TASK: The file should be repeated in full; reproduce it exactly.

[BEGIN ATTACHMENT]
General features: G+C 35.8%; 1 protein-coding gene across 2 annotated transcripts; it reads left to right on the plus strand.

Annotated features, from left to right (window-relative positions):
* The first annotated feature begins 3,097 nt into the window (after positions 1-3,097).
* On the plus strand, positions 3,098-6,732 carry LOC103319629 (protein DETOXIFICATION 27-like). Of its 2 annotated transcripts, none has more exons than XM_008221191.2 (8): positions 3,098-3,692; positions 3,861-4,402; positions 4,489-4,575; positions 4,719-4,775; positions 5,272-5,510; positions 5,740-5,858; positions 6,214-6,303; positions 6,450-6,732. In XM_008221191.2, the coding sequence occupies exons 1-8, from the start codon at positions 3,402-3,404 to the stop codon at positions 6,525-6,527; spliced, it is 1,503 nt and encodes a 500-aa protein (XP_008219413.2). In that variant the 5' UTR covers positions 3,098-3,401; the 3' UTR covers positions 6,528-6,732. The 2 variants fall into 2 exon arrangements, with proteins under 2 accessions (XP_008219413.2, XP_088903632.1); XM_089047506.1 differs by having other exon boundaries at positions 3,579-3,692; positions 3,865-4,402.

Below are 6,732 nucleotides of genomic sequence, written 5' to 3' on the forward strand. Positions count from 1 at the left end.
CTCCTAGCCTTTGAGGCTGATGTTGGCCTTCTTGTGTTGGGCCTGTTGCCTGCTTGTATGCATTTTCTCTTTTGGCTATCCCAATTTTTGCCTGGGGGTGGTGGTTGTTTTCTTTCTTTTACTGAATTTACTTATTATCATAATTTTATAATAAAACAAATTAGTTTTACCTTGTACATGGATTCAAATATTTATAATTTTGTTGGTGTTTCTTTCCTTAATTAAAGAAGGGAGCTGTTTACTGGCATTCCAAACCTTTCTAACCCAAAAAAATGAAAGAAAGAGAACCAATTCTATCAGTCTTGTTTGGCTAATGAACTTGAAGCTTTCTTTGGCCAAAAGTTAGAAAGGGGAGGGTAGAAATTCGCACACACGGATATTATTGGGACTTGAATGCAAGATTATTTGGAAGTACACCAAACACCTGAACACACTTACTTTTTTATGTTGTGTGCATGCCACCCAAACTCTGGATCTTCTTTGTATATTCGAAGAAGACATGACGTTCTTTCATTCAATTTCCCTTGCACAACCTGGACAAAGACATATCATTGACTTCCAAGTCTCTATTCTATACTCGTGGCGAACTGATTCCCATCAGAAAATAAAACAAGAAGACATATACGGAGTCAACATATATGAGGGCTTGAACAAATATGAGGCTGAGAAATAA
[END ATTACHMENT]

General features: G+C 35.8%; 1 protein-coding gene across 2 annotated transcripts; it reads left to right on the plus strand.

Annotated features, from left to right (window-relative positions):
* The first annotated feature begins 3,097 nt into the window (after positions 1-3,097).
* On the plus strand, positions 3,098-6,732 carry LOC103319629 (protein DETOXIFICATION 27-like). Of its 2 annotated transcripts, none has more exons than XM_008221191.2 (8): positions 3,098-3,692; positions 3,861-4,402; positions 4,489-4,575; positions 4,719-4,775; positions 5,272-5,510; positions 5,740-5,858; positions 6,214-6,303; positions 6,450-6,732. In XM_008221191.2, the coding sequence occupies exons 1-8, from the start codon at positions 3,402-3,404 to the stop codon at positions 6,525-6,527; spliced, it is 1,503 nt and encodes a 500-aa protein (XP_008219413.2). In that variant the 5' UTR covers positions 3,098-3,401; the 3' UTR covers positions 6,528-6,732. The 2 variants fall into 2 exon arrangements, with proteins under 2 accessions (XP_008219413.2, XP_088903632.1); XM_089047506.1 differs by having other exon boundaries at positions 3,579-3,692; positions 3,865-4,402.

Below are 6,732 nucleotides of genomic sequence, written 5' to 3' on the forward strand. Positions count from 1 at the left end.
CTCCTAGCCTTTGAGGCTGATGTTGGCCTTCTTGTGTTGGGCCTGTTGCCTGCTTGTATGCATTTTCTCTTTTGGCTATCCCAATTTTTGCCTGGGGGTGGTGGTTGTTTTCTTTCTTTTACTGAATTTACTTATTATCATAATTTTATAATAAAACAAATTAGTTTTACCTTGTACATGGATTCAAATATTTATAATTTTGTTGGTGTTTCTTTCCTTAATTAAAGAAGGGAGCTGTTTACTGGCATTCCAAACCTTTCTAACCCAAAAAAATGAAAGAAAGAGAACCAATTCTATCAGTCTTGTTTGGCTAATGAACTTGAAGCTTTCTTTGGCCAAAAGTTAGAAAGGGGAGGGTAGAAATTCGCACACACGGATATTATTGGGACTTGAATGCAAGATTATTTGGAAGTACACCAAACACCTGAACACACTTACTTTTTTATGTTGTGTGCATGCCACCCAAACTCTGGATCTTCTTTGTATATTCGAAGAAGACATGACGTTCTTTCATTCAATTTCCCTTGCACAACCTGGACAAAGACATATCATTGACTTCCAAGTCTCTATTCTATACTCGTGGCGAACTGATTCCCATCAGAAAATAAAACAAGAAGACATATACGGAGTCAACATATATGAGGGCTTGAACAAATATGAGGCTGAGAAATAA